On paper, Maleficent: Mistress of Evil is everything I wanted in a sequel to the 2014 film. On screen, it’s mostly what I wanted, but it left me wondering what might have been.
There are certain givens when you have a movie starring Angelina Jolie and Michelle Pfeiffer: great performances, plenty of joyful scenery-chewing, face-offs, and emotional twists you didn’t see coming. Maleficent: Mistress of Evil delivered on those counts.
The scenes between Jolie and Pfeiffer are glorious to watch. They drip with power struggles and unspoken contempt until they explode, and then each actress levels up to really bring her A-game. There’s a dinner scene where the two of them are so delicious, you basically forget anyone else is at the table.
As Queen Ingrith, Pfeiffer is head-to-toe regal evil cloaked in a smile. I’m just going to tell you now: You’ll get that sense that something’s hinky, and you’re right. Lucky for us, Pfeiffer’s allowed to play a wicked stepmother-to-be to the hilt.
Jolie gets the chance to dive even deeper into the more emotional and fae side of Maleficent, while also expanding on her more imperious and HBIC energy. We also get to see more of her relationship with Aurora and explore the dynamic between them in more depth.
The performances are what make this film work all the way around. Sam Riley is back as Maleficent’s human/raven servant Diaval, with more to do this time around. Chiwetel Ejiofor feels criminally underused as Dark Fae Connall, but I’ll admit to being someone who’s convinced more Chiwetel Ejiofor is never a bad thing.
Ed Skrein turned out to be a surprise for me as Dark Fae Borra — let’s just say there’s a nice growly sexy undercurrent going on here. The most interesting character for my money was Ingrith’s personal servant Gerda, played by Jenn Murray (Fantastic Beasts, Brooklyn). She doesn’t say much, but she’s really interesting to watch, so keep an eye out.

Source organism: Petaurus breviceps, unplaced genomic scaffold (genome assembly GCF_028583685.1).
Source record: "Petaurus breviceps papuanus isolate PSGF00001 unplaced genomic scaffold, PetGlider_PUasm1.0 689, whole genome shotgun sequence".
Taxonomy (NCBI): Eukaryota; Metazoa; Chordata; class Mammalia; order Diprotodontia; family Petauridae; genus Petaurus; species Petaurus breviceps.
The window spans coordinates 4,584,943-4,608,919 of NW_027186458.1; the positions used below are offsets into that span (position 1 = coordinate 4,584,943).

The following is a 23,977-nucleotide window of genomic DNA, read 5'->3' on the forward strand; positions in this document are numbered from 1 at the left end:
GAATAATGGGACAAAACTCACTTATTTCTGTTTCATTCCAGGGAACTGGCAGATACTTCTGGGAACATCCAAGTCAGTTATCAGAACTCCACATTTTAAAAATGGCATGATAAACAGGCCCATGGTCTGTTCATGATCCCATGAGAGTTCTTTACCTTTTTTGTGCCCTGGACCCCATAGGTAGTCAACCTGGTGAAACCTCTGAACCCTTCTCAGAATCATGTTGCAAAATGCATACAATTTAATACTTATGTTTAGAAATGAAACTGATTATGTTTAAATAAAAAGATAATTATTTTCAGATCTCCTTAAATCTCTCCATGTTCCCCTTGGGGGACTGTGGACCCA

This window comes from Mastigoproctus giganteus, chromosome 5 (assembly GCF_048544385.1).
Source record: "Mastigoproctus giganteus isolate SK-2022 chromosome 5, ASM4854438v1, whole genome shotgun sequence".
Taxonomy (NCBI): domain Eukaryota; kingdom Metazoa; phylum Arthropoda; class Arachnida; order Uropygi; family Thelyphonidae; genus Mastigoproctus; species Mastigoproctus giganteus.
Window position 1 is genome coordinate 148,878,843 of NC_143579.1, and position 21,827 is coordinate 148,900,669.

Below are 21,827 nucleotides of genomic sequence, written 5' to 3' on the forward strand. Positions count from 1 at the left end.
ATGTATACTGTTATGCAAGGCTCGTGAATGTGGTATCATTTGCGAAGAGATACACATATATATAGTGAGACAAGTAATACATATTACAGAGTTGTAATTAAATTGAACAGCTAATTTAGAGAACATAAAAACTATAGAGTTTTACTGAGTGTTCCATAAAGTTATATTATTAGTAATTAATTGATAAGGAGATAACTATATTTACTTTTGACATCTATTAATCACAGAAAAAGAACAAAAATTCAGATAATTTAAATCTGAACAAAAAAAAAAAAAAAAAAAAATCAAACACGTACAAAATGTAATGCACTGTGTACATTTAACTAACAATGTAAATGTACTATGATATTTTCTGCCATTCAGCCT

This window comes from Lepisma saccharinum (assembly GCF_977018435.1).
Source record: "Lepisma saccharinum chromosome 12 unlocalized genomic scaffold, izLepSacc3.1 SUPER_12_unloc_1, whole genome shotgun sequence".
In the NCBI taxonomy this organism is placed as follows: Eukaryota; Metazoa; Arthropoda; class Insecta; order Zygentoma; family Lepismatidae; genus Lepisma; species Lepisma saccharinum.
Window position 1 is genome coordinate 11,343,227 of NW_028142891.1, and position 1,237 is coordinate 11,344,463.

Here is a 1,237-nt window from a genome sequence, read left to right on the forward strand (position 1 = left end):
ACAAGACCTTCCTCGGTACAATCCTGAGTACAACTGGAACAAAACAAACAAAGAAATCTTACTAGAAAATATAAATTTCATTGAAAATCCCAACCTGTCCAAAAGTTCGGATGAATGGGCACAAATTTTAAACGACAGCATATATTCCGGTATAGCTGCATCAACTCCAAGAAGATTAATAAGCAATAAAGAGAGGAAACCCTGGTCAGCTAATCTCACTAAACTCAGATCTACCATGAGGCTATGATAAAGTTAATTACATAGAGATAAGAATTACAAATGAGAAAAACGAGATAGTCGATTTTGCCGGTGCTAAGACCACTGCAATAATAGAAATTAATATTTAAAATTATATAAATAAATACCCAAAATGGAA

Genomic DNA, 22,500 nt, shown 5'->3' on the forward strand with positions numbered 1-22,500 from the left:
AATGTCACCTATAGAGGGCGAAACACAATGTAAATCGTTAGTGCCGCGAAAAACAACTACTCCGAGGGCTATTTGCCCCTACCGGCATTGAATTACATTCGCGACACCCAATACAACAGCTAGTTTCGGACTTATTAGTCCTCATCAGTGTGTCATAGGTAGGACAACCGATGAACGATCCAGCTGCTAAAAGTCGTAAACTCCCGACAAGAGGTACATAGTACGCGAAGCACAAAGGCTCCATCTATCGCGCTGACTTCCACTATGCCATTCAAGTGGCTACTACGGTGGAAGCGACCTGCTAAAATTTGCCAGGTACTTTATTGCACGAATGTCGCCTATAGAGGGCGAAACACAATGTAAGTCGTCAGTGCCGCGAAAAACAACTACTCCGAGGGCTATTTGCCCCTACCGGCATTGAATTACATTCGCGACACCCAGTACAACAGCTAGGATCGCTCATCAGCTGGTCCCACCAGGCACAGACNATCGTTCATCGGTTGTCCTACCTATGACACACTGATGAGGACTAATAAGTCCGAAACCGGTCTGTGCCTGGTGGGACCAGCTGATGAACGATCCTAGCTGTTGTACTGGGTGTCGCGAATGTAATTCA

I’d like to say that I thought Elle Fanning was great, but I found her mostly okay. I think it has less to do with Fanning herself, and more to do with a story that continually places Aurora at the effect of other people’s actions and decisions. Aurora’s a smart girl, but it takes her forever to figure out what’s going on.
Likewise, Harris Dickenson’s Prince Phillip is fine but neither one really gets to pop. If I’m being honest, the film could have removed both of them and been fine, so I imagine that’s telling.
Where the film stumbled for me is the story. Maleficent: Mistress of Evil can’t decide if it wants to be a hero story, a lore story, a fantasy story, or a war story.
There’s a clear battle between Ingrith and Maleficent for the heart of Aurora. There’s a bigger fight between good and evil. There’s a great big battle. Then, in the middle of this, there’s a side story in which Maleficent discovers more about the Dark Fae and her own past.
It’s this detour that feels both the most intriguing and the most ignored. Maleficent: Mistress of Evil created something really interesting in the Fae story (none of which I can really discuss without spoiling it, so I’m dancing around it), and then truncated it for the sake of time because it had to make room for a battle sequence that, frankly, feels like it went on and on.
Don’t get me wrong. I love a good battle, but this fight is basically a lot of action and explosions and special effects coupled with a rescue mission, and it felt LONG. Good battles are a delight to watch. This one…didn’t delight me.
The film is stunning to look at. There are scenes in which Angelina Jolie is shot in such a way as to look positively radiant. Breathtaking isn’t a hyperbole here. The costumes are incredible, especially Michelle Pfeiffer’s. The Moors and the faeries that inhabit them are a delightful riot of color and cuteness. There’s also a hedgehog that you’ll fall in love with (and who’s crafted in a way that made me hope the Sonic folks take notes).
The best way to watch Maleficent: Mistress of Evil is with no expectations. Enjoy the look of it. Relish the delicious evil. Get swept up in the emotion, don’t think too hard, and you’ll be fine. Enjoy Ed Skrein shirtless, marvel at Angelina’s beauty, and it’s all good.
Just don’t ask the movie to be more than it is and avoid wondering what it might have been. That’s the one sticking point. I’m fairly sure most people can easily do that — I’m just that girl who saw a world she wanted to know more about and wishes Maleficent: Mistress of Evil had decided to explore the Dark Fae in more detail. That feels like a missed opportunity.
Maleficent: Mistress of Evil opens October 18.